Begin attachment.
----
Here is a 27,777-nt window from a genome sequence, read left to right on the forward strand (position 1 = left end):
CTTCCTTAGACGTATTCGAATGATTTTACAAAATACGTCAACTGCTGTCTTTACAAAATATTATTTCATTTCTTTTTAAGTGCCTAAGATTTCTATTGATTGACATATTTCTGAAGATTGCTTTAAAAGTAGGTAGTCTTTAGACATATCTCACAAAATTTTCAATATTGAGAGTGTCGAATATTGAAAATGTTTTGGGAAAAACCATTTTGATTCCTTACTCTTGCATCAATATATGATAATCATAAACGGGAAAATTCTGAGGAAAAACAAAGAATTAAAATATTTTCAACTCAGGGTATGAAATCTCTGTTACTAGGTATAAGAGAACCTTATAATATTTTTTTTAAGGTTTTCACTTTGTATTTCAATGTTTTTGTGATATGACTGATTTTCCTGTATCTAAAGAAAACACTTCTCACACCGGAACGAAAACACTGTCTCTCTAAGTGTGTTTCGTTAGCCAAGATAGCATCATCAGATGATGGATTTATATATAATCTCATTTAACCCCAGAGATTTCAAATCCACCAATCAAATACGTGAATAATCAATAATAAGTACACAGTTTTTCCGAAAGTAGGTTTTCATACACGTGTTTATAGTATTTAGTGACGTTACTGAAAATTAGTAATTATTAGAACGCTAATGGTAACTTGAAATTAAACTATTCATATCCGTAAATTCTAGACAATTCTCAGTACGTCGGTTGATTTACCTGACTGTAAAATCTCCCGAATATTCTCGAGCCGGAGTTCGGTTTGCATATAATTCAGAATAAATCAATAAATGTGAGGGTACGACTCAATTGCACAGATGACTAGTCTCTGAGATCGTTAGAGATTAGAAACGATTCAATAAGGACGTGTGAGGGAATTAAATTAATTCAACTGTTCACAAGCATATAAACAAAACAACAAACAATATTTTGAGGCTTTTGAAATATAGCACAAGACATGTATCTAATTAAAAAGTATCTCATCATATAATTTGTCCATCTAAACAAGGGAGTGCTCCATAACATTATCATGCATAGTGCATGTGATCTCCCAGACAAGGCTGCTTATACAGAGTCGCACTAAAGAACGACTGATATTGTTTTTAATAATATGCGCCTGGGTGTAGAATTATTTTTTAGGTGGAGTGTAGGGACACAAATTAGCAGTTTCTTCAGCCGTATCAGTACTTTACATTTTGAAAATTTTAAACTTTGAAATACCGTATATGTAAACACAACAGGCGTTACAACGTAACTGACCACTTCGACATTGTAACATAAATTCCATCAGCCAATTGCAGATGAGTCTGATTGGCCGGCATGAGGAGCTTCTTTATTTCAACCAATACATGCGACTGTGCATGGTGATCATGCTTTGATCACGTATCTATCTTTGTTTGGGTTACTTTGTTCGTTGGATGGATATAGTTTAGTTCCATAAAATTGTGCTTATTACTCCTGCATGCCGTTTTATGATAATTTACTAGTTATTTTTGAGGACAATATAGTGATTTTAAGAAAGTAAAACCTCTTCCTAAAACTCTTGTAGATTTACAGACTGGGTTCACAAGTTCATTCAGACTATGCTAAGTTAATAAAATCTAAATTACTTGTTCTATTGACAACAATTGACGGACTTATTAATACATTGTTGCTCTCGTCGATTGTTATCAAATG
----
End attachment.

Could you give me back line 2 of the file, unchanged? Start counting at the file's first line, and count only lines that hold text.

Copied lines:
CTTCCTTAGACGTATTCGAATGATTTTACAAAATACGTCAACTGCTGTCTTTACAAAATATTATTTCATTTCTTTTTAAGTGCCTAAGATTTCTATTGATTGACATATTTCTGAAGATTGCTTTAAAAGTAGGTAGTCTTTAGACATATCTCACAAAATTTTCAATATTGAGAGTGTCGAATATTGAAAATGTTTTGGGAAAAACCATTTTGATTCCTTACTCTTGCATCAATATATGATAATCATAAACGGGAAAATTCTGAGGAAAAACAAAGAATTAAAATATTTTCAACTCAGGGTATGAAATCTCTGTTACTAGGTATAAGAGAACCTTATAATATTTTTTTTAAGGTTTTCACTTTGTATTTCAATGTTTTTGTGATATGACTGATTTTCCTGTATCTAAAGAAAACACTTCTCACACCGGAACGAAAACACTGTCTCTCTAAGTGTGTTTCGTTAGCCAAGATAGCATCATCAGATGATGGATTTATATATAATCTCATTTAACCCCAGAGATTTCAAATCCACCAATCAAATACGTGAATAATCAATAATAAGTACACAGTTTTTCCGAAAGTAGGTTTTCATACACGTGTTTATAGTATTTAGTGACGTTACTGAAAATTAGTAATTATTAGAACGCTAATGGTAACTTGAAATTAAACTATTCATATCCGTAAATTCTAGACAATTCTCAGTACGTCGGTTGATTTACCTGACTGTAAAATCTCCCGAATATTCTCGAGCCGGAGTTCGGTTTGCATATAATTCAGAATAAATCAATAAATGTGAGGGTACGACTCAATTGCACAGATGACTAGTCTCTGAGATCGTTAGAGATTAGAAACGATTCAATAAGGACGTGTGAGGGAATTAAATTAATTCAACTGTTCACAAGCATATAAACAAAACAACAAACAATATTTTGAGGCTTTTGAAATATAGCACAAGACATGTATCTAATTAAAAAGTATCTCATCATATAATTTGTCCATCTAAACAAGGGAGTGCTCCATAACATTATCATGCATAGTGCATGTGATCTCCCAGACAAGGCTGCTTATACAGAGTCGCACTAAAGAACGACTGATATTGTTTTTAATAATATGCGCCTGGGTGTAGAATTATTTTTTAGGTGGAGTGTAGGGACACAAATTAGCAGTTTCTTCAGCCGTATCAGTACTTTACATTTTGAAAATTTTAAACTTTGAAATACCGTATATGTAAACACAACAGGCGTTACAACGTAACTGACCACTTCGACATTGTAACATAAATTCCATCAGCCAATTGCAGATGAGTCTGATTGGCCGGCATGAGGAGCTTCTTTATTTCAACCAATACATGCGACTGTGCATGGTGATCATGCTTTGATCACGTATCTATCTTTGTTTGGGTTACTTTGTTCGTTGGATGGATATAGTTTAGTTCCATAAAATTGTGCTTATTACTCCTGCATGCCGTTTTATGATAATTTACTAGTTATTTTTGAGGACAATATAGTGATTTTAAGAAAGTAAAACCTCTTCCTAAAACTCTTGTAGATTTACAGACTGGGTTCACAAGTTCATTCAGACTATGCTAAGTTAATAAAATCTAAATTACTTGTTCTATTGACAACAATTGACGGACTTATTAATACATTGTTGCTCTCGTCGATTGTTATCAAATG